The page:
Miranda and Sal are best friends, until the day they are not. Until the day Sal takes a punch to the stomach. Until the first day of the story she must write in a letter…to someone. Suddenly, Sal no longer wants to walk to school with Miranda, and the first of four strange notes appear. Someone is writing to her. Someone with a keen knowledge of her life. Someone who knows things before they happen. Someone who wants her to record all of it.
Wow. Let me say that again. Wow. Every detail, every character, every event in this book is crucial to the outcome of the story. We’re given a homeless man, a bully who isn’t really a bully, and a few classmates that Miranda befriends when Sal is off doing his own thing, all separate threads. But just underneath the surface they are pulling tight, borrowing shades and colors from A Wrinkle in Time, by Madeleine L’Engle, and weaving into something beautifully new. (You need not read Wrinkle beforehand, but I’d recommend it–on its own strength as well as for background.)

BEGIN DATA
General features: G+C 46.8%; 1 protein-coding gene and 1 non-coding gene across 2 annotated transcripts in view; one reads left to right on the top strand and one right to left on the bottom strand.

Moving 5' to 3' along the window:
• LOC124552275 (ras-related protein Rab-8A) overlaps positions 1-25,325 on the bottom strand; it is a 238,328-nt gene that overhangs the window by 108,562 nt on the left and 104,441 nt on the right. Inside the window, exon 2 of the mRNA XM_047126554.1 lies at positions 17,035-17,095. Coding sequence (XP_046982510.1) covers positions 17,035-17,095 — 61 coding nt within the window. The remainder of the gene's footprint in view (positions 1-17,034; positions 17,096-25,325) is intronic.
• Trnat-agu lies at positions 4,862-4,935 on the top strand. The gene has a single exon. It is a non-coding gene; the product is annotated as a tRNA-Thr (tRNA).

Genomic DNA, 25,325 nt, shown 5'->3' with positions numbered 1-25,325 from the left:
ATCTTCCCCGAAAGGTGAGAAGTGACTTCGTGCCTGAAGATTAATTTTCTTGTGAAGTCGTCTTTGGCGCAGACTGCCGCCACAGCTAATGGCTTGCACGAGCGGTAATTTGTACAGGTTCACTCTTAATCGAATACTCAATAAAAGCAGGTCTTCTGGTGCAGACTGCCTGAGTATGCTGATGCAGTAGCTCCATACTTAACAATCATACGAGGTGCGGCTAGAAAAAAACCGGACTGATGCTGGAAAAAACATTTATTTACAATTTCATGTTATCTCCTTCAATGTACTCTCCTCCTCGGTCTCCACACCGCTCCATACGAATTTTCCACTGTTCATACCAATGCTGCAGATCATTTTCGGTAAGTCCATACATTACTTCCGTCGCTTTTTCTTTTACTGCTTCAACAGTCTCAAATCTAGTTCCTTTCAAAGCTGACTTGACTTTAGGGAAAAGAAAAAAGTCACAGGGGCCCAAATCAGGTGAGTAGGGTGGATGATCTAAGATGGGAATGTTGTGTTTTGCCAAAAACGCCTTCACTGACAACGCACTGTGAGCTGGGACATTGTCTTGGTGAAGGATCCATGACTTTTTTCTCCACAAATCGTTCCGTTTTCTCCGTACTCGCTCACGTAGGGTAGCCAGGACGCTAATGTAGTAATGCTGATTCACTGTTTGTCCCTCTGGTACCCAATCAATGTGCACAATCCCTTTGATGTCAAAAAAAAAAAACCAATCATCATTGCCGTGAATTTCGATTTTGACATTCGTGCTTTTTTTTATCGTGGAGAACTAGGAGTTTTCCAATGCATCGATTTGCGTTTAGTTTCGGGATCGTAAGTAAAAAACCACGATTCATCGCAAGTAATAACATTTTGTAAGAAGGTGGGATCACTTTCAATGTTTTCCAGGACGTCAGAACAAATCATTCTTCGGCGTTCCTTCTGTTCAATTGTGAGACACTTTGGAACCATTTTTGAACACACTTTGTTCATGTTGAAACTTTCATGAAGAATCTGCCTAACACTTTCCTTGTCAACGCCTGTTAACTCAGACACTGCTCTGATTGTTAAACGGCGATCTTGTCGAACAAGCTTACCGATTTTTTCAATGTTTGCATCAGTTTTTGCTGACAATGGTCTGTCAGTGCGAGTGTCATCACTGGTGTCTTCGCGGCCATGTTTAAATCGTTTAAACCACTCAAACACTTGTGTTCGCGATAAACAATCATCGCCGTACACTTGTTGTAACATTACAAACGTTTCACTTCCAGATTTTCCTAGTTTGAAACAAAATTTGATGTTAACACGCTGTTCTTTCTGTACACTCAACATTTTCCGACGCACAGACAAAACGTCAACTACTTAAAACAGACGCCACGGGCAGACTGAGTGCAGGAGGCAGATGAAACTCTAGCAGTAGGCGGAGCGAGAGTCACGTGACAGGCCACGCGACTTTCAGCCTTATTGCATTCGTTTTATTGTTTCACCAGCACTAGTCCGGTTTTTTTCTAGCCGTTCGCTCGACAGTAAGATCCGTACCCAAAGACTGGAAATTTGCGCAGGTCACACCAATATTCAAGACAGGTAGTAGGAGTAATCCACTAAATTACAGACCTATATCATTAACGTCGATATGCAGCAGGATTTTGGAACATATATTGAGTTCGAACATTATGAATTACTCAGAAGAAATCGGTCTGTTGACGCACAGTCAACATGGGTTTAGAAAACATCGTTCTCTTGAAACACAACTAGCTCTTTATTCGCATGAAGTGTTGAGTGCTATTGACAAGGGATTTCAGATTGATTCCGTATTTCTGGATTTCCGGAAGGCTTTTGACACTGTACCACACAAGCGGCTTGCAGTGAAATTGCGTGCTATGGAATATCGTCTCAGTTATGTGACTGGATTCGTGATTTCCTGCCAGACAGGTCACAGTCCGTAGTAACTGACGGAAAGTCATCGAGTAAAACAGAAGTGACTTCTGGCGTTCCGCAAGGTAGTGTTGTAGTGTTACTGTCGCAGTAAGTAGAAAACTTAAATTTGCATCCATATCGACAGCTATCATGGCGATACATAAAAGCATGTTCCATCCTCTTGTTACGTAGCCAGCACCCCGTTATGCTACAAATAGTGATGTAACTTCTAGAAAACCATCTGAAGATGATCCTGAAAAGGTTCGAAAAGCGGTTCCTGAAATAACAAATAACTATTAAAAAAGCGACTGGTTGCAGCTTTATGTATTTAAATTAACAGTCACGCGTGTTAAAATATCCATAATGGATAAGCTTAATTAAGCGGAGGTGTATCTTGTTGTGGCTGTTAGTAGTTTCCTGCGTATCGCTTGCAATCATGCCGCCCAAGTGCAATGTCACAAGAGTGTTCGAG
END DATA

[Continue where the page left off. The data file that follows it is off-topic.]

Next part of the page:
Content is pretty harmless. Miranda’s mom does swipe a lot of inconsequential items from work, but she also refuse to give her boyfriend a key to her place. The value of friendship is a major theme, even to the point of sacrifice. Unfortunately, the book contains two mild profanities and a few OMGs. We’re also given a page of evolution as a broad history for mankind. Therefore it doesn’t earn a Squeaky Award. But the story is engaging, intricate and beautifully done. Miranda is a character I could cheer for. She’s in a tough place. She’s poor, from a single-parent home, and friendless. But she’s honorable, and she comes out better than when she went in.
Sweet adventure factor: I would call When You Reach Me more of a journey to maturity than a true adventure, though there is a strong element of science fiction in it. I was able to foresee the ending, the tying of threads, about halfway through the book, but the getting there is fresh and suspenseful and clever. It’s not sticky sweet. It’s not really even feel-good at the end. But the whole book is right. In fact, it’s just the kind of book I like best. It didn’t win the 2010 Newbery for nothing.
I must warn you, I had a strong hankering for a sub sandwich—preferably one from Jimmy’s–or a piece of pizza as I read this one. Grab one with a soda then sink in for a few very good hours in 1978-9 New York City.
Roughly a fifth grade reading level.
When You Reach Me, by Rebecca Stead, 2009, Book Review